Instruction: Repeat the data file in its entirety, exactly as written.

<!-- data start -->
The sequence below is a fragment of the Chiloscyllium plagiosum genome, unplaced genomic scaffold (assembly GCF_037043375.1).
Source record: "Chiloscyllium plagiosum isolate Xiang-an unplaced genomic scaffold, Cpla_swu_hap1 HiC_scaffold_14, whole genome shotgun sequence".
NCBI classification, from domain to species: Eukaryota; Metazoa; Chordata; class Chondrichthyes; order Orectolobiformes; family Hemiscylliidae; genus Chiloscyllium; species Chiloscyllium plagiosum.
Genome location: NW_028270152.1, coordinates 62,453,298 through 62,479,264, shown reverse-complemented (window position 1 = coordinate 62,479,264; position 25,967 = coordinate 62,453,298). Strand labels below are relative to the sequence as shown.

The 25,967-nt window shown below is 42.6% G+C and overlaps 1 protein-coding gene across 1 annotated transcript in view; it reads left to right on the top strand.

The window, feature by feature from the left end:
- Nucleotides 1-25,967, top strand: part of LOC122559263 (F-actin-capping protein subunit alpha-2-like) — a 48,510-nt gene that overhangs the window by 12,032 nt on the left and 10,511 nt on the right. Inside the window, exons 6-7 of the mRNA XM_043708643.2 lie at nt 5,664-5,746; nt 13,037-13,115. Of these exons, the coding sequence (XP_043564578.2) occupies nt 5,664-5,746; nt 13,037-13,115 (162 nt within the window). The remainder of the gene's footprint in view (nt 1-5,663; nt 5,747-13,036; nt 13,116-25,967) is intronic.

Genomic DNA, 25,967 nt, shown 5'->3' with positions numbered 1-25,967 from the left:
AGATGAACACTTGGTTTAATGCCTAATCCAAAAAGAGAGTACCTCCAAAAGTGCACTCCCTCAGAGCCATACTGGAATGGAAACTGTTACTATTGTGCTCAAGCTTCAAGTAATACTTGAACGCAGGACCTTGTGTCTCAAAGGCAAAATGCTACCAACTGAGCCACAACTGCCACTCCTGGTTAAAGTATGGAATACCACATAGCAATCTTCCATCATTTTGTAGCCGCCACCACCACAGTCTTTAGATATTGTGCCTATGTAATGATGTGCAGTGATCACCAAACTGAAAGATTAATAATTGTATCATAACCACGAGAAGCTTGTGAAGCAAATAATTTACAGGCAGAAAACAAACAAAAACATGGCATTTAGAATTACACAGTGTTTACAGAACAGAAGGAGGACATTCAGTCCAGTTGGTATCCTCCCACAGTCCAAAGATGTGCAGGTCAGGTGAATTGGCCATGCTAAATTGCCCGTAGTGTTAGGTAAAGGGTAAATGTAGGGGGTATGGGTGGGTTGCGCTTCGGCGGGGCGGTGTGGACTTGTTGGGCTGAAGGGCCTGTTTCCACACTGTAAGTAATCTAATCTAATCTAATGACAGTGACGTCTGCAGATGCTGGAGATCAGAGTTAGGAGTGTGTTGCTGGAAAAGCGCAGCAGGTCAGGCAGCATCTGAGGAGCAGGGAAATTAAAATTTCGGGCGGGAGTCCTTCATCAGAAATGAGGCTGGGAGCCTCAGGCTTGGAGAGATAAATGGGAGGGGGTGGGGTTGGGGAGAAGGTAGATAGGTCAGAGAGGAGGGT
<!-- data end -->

The sequence below is a fragment of the Chiloscyllium plagiosum genome, unplaced genomic scaffold (assembly GCF_037043375.1).
Source record: "Chiloscyllium plagiosum isolate Xiang-an unplaced genomic scaffold, Cpla_swu_hap1 HiC_scaffold_14, whole genome shotgun sequence".
NCBI classification, from domain to species: Eukaryota; Metazoa; Chordata; class Chondrichthyes; order Orectolobiformes; family Hemiscylliidae; genus Chiloscyllium; species Chiloscyllium plagiosum.
Genome location: NW_028270152.1, coordinates 62,453,298 through 62,479,264, shown reverse-complemented (window position 1 = coordinate 62,479,264; position 25,967 = coordinate 62,453,298). Strand labels below are relative to the sequence as shown.

The 25,967-nt window shown below is 42.6% G+C and overlaps 1 protein-coding gene across 1 annotated transcript in view; it reads left to right on the top strand.

The window, feature by feature from the left end:
- Nucleotides 1-25,967, top strand: part of LOC122559263 (F-actin-capping protein subunit alpha-2-like) — a 48,510-nt gene that overhangs the window by 12,032 nt on the left and 10,511 nt on the right. Inside the window, exons 6-7 of the mRNA XM_043708643.2 lie at nt 5,664-5,746; nt 13,037-13,115. Of these exons, the coding sequence (XP_043564578.2) occupies nt 5,664-5,746; nt 13,037-13,115 (162 nt within the window). The remainder of the gene's footprint in view (nt 1-5,663; nt 5,747-13,036; nt 13,116-25,967) is intronic.

Genomic DNA, 25,967 nt, shown 5'->3' with positions numbered 1-25,967 from the left:
AGATGAACACTTGGTTTAATGCCTAATCCAAAAAGAGAGTACCTCCAAAAGTGCACTCCCTCAGAGCCATACTGGAATGGAAACTGTTACTATTGTGCTCAAGCTTCAAGTAATACTTGAACGCAGGACCTTGTGTCTCAAAGGCAAAATGCTACCAACTGAGCCACAACTGCCACTCCTGGTTAAAGTATGGAATACCACATAGCAATCTTCCATCATTTTGTAGCCGCCACCACCACAGTCTTTAGATATTGTGCCTATGTAATGATGTGCAGTGATCACCAAACTGAAAGATTAATAATTGTATCATAACCACGAGAAGCTTGTGAAGCAAATAATTTACAGGCAGAAAACAAACAAAAACATGGCATTTAGAATTACACAGTGTTTACAGAACAGAAGGAGGACATTCAGTCCAGTTGGTATCCTCCCACAGTCCAAAGATGTGCAGGTCAGGTGAATTGGCCATGCTAAATTGCCCGTAGTGTTAGGTAAAGGGTAAATGTAGGGGGTATGGGTGGGTTGCGCTTCGGCGGGGCGGTGTGGACTTGTTGGGCTGAAGGGCCTGTTTCCACACTGTAAGTAATCTAATCTAATCTAATGACAGTGACGTCTGCAGATGCTGGAGATCAGAGTTAGGAGTGTGTTGCTGGAAAAGCGCAGCAGGTCAGGCAGCATCTGAGGAGCAGGGAAATTAAAATTTCGGGCGGGAGTCCTTCATCAGAAATGAGGCTGGGAGCCTCAGGCTTGGAGAGATAAATGGGAGGGGGTGGGGTTGGGGAGAAGGTAGATAGGTCAGAGAGGAGGGT